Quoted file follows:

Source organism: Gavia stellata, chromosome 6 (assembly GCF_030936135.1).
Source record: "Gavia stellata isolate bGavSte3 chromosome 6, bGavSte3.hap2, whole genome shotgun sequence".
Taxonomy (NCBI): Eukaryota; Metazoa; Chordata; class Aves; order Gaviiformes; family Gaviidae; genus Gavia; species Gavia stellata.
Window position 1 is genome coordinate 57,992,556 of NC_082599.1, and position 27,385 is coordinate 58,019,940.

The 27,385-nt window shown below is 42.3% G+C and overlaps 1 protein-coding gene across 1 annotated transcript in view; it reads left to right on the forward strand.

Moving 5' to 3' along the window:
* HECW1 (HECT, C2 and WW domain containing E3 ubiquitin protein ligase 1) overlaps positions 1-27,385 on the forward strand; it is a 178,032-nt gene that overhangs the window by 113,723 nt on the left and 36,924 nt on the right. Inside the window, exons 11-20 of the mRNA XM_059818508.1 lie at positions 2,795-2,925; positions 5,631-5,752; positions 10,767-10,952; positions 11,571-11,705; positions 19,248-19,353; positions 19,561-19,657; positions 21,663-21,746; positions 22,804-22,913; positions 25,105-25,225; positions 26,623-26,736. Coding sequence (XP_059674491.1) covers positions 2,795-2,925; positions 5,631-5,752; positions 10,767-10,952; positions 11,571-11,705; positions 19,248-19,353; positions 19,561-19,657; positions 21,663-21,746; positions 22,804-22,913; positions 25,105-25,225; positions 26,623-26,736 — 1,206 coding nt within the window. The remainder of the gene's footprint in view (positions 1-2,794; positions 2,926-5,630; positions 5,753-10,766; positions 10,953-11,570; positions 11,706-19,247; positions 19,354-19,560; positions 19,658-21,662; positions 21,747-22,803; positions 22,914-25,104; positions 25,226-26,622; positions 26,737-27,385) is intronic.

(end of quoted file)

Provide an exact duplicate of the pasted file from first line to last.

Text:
Source organism: Gavia stellata, chromosome 6 (assembly GCF_030936135.1).
Source record: "Gavia stellata isolate bGavSte3 chromosome 6, bGavSte3.hap2, whole genome shotgun sequence".
Taxonomy (NCBI): Eukaryota; Metazoa; Chordata; class Aves; order Gaviiformes; family Gaviidae; genus Gavia; species Gavia stellata.
Window position 1 is genome coordinate 57,992,556 of NC_082599.1, and position 27,385 is coordinate 58,019,940.

The 27,385-nt window shown below is 42.3% G+C and overlaps 1 protein-coding gene across 1 annotated transcript in view; it reads left to right on the forward strand.

Moving 5' to 3' along the window:
* HECW1 (HECT, C2 and WW domain containing E3 ubiquitin protein ligase 1) overlaps positions 1-27,385 on the forward strand; it is a 178,032-nt gene that overhangs the window by 113,723 nt on the left and 36,924 nt on the right. Inside the window, exons 11-20 of the mRNA XM_059818508.1 lie at positions 2,795-2,925; positions 5,631-5,752; positions 10,767-10,952; positions 11,571-11,705; positions 19,248-19,353; positions 19,561-19,657; positions 21,663-21,746; positions 22,804-22,913; positions 25,105-25,225; positions 26,623-26,736. Coding sequence (XP_059674491.1) covers positions 2,795-2,925; positions 5,631-5,752; positions 10,767-10,952; positions 11,571-11,705; positions 19,248-19,353; positions 19,561-19,657; positions 21,663-21,746; positions 22,804-22,913; positions 25,105-25,225; positions 26,623-26,736 — 1,206 coding nt within the window. The remainder of the gene's footprint in view (positions 1-2,794; positions 2,926-5,630; positions 5,753-10,766; positions 10,953-11,570; positions 11,706-19,247; positions 19,354-19,560; positions 19,658-21,662; positions 21,747-22,803; positions 22,914-25,104; positions 25,226-26,622; positions 26,737-27,385) is intronic.